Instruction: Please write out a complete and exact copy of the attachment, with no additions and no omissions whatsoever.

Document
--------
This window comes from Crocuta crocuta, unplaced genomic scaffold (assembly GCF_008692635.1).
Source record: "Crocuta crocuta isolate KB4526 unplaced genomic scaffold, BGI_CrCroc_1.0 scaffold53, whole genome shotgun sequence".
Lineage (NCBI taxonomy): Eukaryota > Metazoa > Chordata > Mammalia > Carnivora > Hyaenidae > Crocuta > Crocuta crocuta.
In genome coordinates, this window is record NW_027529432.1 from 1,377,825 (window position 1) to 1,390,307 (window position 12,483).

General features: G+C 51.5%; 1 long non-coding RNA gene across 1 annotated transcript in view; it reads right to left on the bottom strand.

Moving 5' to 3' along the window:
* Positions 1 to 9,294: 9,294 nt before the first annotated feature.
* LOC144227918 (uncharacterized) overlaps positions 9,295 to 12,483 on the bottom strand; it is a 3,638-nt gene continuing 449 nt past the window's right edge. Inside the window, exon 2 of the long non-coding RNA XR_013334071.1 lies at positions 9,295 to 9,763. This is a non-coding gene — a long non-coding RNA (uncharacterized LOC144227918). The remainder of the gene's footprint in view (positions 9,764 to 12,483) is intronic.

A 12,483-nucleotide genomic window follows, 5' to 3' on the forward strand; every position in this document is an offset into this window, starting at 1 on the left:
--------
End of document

This window comes from Crocuta crocuta, unplaced genomic scaffold (assembly GCF_008692635.1).
Source record: "Crocuta crocuta isolate KB4526 unplaced genomic scaffold, BGI_CrCroc_1.0 scaffold53, whole genome shotgun sequence".
Lineage (NCBI taxonomy): Eukaryota > Metazoa > Chordata > Mammalia > Carnivora > Hyaenidae > Crocuta > Crocuta crocuta.
In genome coordinates, this window is record NW_027529432.1 from 1,377,825 (window position 1) to 1,390,307 (window position 12,483).

General features: G+C 51.5%; 1 long non-coding RNA gene across 1 annotated transcript in view; it reads right to left on the bottom strand.

Moving 5' to 3' along the window:
* Positions 1 to 9,294: 9,294 nt before the first annotated feature.
* LOC144227918 (uncharacterized) overlaps positions 9,295 to 12,483 on the bottom strand; it is a 3,638-nt gene continuing 449 nt past the window's right edge. Inside the window, exon 2 of the long non-coding RNA XR_013334071.1 lies at positions 9,295 to 9,763. This is a non-coding gene — a long non-coding RNA (uncharacterized LOC144227918). The remainder of the gene's footprint in view (positions 9,764 to 12,483) is intronic.

A 12,483-nucleotide genomic window follows, 5' to 3' on the forward strand; every position in this document is an offset into this window, starting at 1 on the left: